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Tiny Grimes – Three Classic Albums Plus

AVID AMSC 1188 [78:17 + 79:26]





Blues Groove

1. Marchin' Along

2. A Smooth One

3. Blues Wail

4. April In Paris

5. Soul Station

Tiny In Swingville

6. Homesick

7. Frankie And Johnnie

8. Down With It

9. Ain't Misbehavin'

10. Durn Tootin


Callin' The Blues

1. Callin' The Blues

2. Blue Tiny

3. Grimes' Times

4. Air Mail Special

Big Time Guitar

5. Do It Yourself Blues

6. Happiness Is Just A Thing Called Joe

7. Work Song

8. Lullaby Of The Leaves

9. I'm Beginning To See The Light

10. Blue Morocco

11. I'm Getting Sentimental Over You

12. Satin Doll

13. Dreamy

14. Red Rooster Ruckus

15. Coffee Break (Big Time Guitar)

Blues Groove – Coleman Hawkins (tenor sax): Musa Kaleem (flute): Ray Bryant (piano): Tiny Grimes (guitar): Earl Womack (bass): Teagle Fleming (drums), recorded 1958

Tiny in Swingville – Tiny Grimes (guitar): Jerome Richardson (tenor and baritone saxes, flute): Ray Bryant (piano): Wendell Marshall (bass): Arthur Taylor (drums) recorded 1959

Callin’ the Blues - Tiny Grimes (guitar): J.C. Higginbotham (trombone): Eddie ‘Lockjaw’ Davis (tenor sax): Ray Bryant (piano): Wendell Marshall (bass): Osie Johnson (drums), recorded 1958

Big Time Guitar - Tiny Grimes (guitar): Ed Swanston, L.S Williams (organ): Kelly Martin, E Crawford (drums), recorded 1962


These four Prestige albums were made between 1958 and 1962 and chart an erratic progress. Guitarist Tiny Grimes had worked before the War in a trio with Art Tatum and Slam Stewart and by the 40s was active on 52nd Street before achieving a degree of local fame (and retrospective notoriety) for his Rocking Highlanders in which band he sported many a kilter and tam-o-shanter. In one respect at least he was a staunch traditionalist, spurning six strings in favour of four.

Blues Groove teams him with Coleman Hawkins, little-remembered flautist Musa Kaleem and a rhythm section anchored by the ever-dependable Ray Bryant. There are five tracks of which Marchin’ Along lasts fully 17-minutes, an extended Blues shuffle with Hawk cooking nicely and Bryant evincing down home credentials. Kaleem’s husky-toned playing is heard at its best on Benny Goodman’s A Smooth One though generally this is a bit of an all-purpose date, largely undemanding, replete with some undesired quotations in solos, and altogether too diffuse and riffy for real satisfaction.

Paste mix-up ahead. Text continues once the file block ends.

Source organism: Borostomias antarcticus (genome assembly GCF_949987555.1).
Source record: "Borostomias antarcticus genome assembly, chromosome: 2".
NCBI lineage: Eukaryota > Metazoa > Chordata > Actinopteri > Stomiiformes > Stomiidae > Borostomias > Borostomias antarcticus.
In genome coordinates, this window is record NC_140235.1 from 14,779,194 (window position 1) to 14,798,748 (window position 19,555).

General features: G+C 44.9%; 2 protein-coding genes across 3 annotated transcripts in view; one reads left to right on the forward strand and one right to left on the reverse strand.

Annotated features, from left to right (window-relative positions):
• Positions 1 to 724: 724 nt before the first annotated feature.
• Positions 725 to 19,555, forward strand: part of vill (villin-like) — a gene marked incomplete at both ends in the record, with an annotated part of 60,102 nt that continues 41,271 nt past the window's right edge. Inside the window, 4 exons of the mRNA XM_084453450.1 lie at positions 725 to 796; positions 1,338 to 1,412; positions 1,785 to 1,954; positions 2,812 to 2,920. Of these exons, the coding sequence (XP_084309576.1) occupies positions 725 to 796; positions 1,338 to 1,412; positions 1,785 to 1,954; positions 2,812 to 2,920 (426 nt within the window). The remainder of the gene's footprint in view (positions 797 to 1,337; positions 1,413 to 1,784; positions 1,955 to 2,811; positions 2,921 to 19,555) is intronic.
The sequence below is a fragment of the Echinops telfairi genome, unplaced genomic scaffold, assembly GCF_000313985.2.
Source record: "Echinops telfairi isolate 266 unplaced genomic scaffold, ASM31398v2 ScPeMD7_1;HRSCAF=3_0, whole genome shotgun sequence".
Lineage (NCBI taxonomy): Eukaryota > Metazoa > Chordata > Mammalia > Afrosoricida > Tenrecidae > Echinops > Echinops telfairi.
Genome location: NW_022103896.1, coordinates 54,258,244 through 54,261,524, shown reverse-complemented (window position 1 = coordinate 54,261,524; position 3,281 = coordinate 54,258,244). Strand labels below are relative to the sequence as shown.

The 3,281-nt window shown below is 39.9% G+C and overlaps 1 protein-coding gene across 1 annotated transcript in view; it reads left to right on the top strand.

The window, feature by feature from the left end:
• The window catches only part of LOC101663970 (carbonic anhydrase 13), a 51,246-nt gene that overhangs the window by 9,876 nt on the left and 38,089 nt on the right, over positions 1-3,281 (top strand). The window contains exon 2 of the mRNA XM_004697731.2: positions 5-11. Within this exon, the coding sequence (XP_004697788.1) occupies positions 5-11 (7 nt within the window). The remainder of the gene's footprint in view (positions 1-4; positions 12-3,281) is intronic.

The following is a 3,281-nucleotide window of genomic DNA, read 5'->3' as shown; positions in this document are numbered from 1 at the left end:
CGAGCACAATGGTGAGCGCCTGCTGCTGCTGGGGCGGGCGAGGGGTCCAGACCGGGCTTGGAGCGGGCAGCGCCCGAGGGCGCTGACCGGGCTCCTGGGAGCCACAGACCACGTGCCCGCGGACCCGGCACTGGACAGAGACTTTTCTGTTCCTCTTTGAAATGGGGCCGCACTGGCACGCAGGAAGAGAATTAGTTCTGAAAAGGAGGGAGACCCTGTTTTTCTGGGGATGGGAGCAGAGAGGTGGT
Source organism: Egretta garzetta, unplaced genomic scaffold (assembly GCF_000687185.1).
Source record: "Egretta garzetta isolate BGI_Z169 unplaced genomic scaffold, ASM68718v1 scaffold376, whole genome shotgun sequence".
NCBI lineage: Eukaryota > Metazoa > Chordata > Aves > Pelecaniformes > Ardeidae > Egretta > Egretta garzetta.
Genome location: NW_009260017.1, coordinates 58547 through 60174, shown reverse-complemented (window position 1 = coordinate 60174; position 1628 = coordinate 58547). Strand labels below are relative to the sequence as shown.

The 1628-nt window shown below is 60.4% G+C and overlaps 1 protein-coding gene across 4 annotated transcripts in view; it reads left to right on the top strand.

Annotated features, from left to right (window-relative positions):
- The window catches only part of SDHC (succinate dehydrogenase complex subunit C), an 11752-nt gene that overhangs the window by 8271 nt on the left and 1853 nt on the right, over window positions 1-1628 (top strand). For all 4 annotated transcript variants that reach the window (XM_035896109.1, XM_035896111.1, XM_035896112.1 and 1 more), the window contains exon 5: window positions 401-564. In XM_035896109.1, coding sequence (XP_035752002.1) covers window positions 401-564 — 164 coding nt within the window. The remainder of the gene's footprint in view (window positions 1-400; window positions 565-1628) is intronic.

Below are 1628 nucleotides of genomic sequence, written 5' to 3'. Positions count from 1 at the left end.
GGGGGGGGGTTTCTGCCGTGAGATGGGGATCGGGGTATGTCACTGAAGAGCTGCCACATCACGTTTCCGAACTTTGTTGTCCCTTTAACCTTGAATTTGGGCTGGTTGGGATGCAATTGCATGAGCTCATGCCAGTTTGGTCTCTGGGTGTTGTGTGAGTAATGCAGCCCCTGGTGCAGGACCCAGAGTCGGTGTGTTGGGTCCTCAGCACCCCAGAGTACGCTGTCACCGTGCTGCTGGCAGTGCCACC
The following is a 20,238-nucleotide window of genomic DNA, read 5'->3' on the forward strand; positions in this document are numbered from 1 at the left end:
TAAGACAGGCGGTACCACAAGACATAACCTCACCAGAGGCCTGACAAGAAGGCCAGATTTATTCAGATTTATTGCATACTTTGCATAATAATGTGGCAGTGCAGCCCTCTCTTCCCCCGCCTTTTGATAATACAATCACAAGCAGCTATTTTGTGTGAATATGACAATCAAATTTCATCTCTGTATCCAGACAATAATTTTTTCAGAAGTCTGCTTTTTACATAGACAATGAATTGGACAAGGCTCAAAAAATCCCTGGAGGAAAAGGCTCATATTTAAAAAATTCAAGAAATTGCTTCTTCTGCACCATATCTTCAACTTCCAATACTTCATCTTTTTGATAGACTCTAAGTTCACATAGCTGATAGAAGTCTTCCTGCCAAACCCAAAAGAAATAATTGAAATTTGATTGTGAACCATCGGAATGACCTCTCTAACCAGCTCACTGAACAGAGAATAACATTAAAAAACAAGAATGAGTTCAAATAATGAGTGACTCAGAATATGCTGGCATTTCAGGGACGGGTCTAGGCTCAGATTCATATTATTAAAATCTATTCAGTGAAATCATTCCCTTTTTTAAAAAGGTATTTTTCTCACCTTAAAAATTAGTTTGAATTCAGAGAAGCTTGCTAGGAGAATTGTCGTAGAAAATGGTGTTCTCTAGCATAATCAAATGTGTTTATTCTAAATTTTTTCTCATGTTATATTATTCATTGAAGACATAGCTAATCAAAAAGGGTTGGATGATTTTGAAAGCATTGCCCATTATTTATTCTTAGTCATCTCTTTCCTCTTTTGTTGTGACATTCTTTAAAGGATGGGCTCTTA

One cut had to be excised from the next Prestige album, Tiny in Swingville, which paired him with Jerome Richardson. If you have a yen to hear that old fireside favourite Annie Laurie, then you’ll want to seek it elsewhere, though doubtless the Highlanders had done it to death in years gone by. Richardson’s dark, dank soulful baritone is his most distinctive instrument, though his tenor playing is fine and his flute playing makes a marked contrast to that of Kaleem on the earlier date. The repertoire is standard, the routines dependable and solos thoroughly efficient. A look at the rhythm section will show you that this was a solid ensemble.

I’d not heard Callin’ the Blues before, the 1958 date that teamed Grimes with a personal favourite of mine, trombonist J C Higginbotham, as well as Lockjaw Davis. Once again Grimes had his first class rhythm section with him – Bryant, Wendell Marshall and Osie Johnson. Higginbotham marries done-to-death blues clichés with his more inventive phraseology, wrong-footing expectations, whilst Lockjaw adds grit to the rather back-beat date. In fact, despite the guitarist-leader’s presence it’s a case of thank God for Lockjaw as his no-nonsense straight-ahead rawness is a perfect foil to the craggy humour of Higgy and the rather-too-complacent guitar stylings of Grimes.

The last album is a real dog’s dinner. Teaming Grimes with a cathedral of organists and a two-drummer team was only ever going to end one way. The sound throughout is crude, the ethos straight-ahead swingers and rockers. This 11-track gumbo doesn’t really do itself justice though there is a deft interpretation of Erroll Garner’s ballad Dreamy and one can hear echoes of Grimes’ admiration for Charlie Christian in I’m Getting Sentimental.

The impression here is of a man working within his stylistic and technical limitations to produce a variety of largely good-time music. Nothing too demanding. Nice layout and presentation from Avid.

Jonathan Woolf

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